restricted access Chapter 5. Building Boom and Bust: 1955-1984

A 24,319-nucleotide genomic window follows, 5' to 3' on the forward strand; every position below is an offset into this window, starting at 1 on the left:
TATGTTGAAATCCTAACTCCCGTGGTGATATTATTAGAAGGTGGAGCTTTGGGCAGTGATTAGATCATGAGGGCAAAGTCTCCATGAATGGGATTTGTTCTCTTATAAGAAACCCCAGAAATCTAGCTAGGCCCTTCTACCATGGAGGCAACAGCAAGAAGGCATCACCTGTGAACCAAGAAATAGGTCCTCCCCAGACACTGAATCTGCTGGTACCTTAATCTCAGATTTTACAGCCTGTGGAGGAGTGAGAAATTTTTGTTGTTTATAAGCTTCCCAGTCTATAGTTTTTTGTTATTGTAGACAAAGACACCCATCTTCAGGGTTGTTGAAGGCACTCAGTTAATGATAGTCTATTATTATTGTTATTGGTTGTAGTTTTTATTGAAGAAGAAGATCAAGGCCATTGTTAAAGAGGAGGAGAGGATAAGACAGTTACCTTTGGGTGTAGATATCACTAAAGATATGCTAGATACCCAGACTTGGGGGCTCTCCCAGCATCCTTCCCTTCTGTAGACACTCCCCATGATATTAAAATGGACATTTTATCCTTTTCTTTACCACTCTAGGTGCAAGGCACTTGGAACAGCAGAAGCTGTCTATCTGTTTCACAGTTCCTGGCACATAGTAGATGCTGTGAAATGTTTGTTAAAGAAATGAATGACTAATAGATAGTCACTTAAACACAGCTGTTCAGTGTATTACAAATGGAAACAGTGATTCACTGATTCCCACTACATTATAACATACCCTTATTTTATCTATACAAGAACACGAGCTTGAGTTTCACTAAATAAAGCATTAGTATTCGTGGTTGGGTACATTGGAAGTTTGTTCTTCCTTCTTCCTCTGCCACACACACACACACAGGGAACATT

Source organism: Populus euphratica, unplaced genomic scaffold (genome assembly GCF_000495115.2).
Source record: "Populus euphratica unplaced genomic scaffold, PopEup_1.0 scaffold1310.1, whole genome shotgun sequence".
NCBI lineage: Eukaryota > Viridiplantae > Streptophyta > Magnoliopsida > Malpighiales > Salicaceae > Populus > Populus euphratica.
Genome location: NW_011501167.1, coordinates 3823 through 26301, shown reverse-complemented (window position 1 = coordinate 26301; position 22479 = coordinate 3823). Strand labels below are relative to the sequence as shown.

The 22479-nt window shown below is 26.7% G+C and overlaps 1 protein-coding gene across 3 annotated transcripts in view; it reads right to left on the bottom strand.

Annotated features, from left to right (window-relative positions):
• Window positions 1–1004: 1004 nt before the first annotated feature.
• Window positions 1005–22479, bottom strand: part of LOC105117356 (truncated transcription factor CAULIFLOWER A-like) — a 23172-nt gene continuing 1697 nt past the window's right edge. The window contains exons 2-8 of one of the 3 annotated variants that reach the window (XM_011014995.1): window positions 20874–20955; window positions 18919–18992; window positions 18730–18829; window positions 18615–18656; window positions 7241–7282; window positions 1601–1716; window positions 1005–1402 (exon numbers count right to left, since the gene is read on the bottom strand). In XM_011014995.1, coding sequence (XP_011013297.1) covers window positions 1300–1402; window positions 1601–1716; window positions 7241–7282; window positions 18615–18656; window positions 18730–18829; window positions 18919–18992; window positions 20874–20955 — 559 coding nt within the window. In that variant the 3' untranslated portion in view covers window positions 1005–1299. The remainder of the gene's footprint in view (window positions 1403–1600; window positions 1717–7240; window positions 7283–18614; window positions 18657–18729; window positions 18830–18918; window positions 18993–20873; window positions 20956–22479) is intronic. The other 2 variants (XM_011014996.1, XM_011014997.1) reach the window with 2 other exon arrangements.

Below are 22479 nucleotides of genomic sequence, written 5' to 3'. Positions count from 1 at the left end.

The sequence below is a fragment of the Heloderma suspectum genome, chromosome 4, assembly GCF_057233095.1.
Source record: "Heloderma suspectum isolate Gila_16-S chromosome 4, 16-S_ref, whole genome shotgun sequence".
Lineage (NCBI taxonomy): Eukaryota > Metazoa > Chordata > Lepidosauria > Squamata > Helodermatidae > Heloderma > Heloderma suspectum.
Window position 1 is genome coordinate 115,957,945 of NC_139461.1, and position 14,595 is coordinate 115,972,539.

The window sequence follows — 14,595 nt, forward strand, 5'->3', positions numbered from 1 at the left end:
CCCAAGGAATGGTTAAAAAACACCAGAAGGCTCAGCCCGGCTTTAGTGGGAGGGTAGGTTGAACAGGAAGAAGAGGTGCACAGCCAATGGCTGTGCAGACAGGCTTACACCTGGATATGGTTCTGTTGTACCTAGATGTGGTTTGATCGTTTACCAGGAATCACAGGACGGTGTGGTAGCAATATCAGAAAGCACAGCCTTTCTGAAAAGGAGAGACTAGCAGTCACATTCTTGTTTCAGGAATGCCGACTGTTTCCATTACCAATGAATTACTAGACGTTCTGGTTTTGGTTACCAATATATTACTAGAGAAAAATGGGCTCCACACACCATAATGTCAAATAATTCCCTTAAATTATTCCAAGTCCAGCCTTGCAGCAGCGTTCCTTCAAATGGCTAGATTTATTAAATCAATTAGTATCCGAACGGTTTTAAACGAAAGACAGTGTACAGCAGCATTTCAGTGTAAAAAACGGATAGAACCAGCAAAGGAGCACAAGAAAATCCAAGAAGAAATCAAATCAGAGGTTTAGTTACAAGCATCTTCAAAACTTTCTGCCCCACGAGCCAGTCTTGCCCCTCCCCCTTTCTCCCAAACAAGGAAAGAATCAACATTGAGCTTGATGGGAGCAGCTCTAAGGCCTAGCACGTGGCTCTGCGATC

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46 Chapter 5 Building Boom and Bust 1955-1984 On a summer evening in 1953 some of the university’s most powerful men gathered in architect Ambrose Richardson’s basement to view the architect’s model for the new Law School Building. Richardson, tall and poised, was a master salesman. Now, aided by his vivacious wife and a tray of cocktails, he theatrically removed the sheet covering the elaborate eighth-scale model and savored the oohs and aahs that spilled from his guests. “This is just wonderful,” Albert Harno, the Law School dean, was heard to remark. “I’m so thrilled.” Then, the bespectacled Harno added, “Now, the only thing I don’t understand is what it’s going to look like.” The new Law School building looked like a series of boxes—sleek, red-brick, aluminum, and glass boxes. “It was a Miesian type of thing, very cold, sitting on the fringe of this oversized Georgian campus,” Richardson told an interviewer years later. The minimalist architecture of Ludwig Mies van der Rohe had become the go-to design approach for a generation of postwar architects. “He (Mies) had shown us a way that we thought was the sensible and logical way to design,” Richardson said. “You do it on a modular, sensible, structural system. No nonsense. This is a good way to do it, and so everything became boxes.” Richardson had a direct connection to Mies van der Rohe. He was a senior at the Armour Institute of Technology (now the Illinois Institute of Technology) when Mies became head of the architecture school there in 1938. Educated in the old Beaux-Arts system, Richardson had had extreme difficulty adjusting to the radical new ideas and methods of Mies. But he succumbed, and his subsequent work as the chief designer in the Chicago office of Skidmore, Owings, and Merrill displayed a pronounced Miesian stamp. Reduced to a self-described “raving wreck” by the excessive demands of his job, the thirty-four-year-old Richardson left Skidmore, Owings, and Merrill in 1951 to take a teaching position at the U of I, filling the slot vacated by the Peoria architect Cecil Briggs. Richardson’s reputation as an SOM alumnus preceded him, and soon university architect Ernie Stouffer came calling, offering him the chance to design the new Law School building. 47 —— Building Boom a nd Bust  —— The new residence halls were part of a $36 million emergency housing program developed in response to the baby boom. It was a familiar story: how to cope with an expanding enrollment. But the magnitude of the postwar baby boom was extraordinary. In the state of Illinois, 141,056 babies were born in 1945; a year later that figure increased to 177,607; and by 1951, it had jumped to 202,845. Adding to the problem, the number of high school students choosing to go to college mushroomed from only 15 percent in 1940 to 40 percent in 1955. This “avalanche of children,” in Richardson’s words, threatened to overwhelm an already overcrowded university. In summer 1954 a faculty committee estimated that enrollment on the Urbana-Champaign campus would reach twenty-three thousand in 1962-63 and a whopping thirtyeight thousand by 1972. (Enrollment on the UIUC campus in the winter session of 1953-54 was only 17,652.) The committee recommended new spaces to address both current overcrowding and the future enrollment surge. It also made a case for the establishment of a four-year U of I campus in the Chicago area, with the argument that half of the university ’s students and half of the state’s population lived in Cook County and its surrounding collar counties. Acting President Morey was fully on board with the recommendations. He set the wheels in motion for the creation of a Chicago campus and prodded Urbana campus planners to get going on an ambitious building program. Morey wanted university officials to start thinking in the longer term regarding campus planning and development. “It seems to me that we should begin now to determine what additional facilities are needed at Urbana-Champaign to take care of the enrollment of 23,000 predicted in this schedule,” the acting president wrote in March 1955 to Whitney Huntington, chairman of the Building Program Committee. Planning was critical to Morey’s successor, David Dodds Henry, the former executive vice chancellor of New York University. A onetime president of Wayne State University A year’s worth of effort led to the...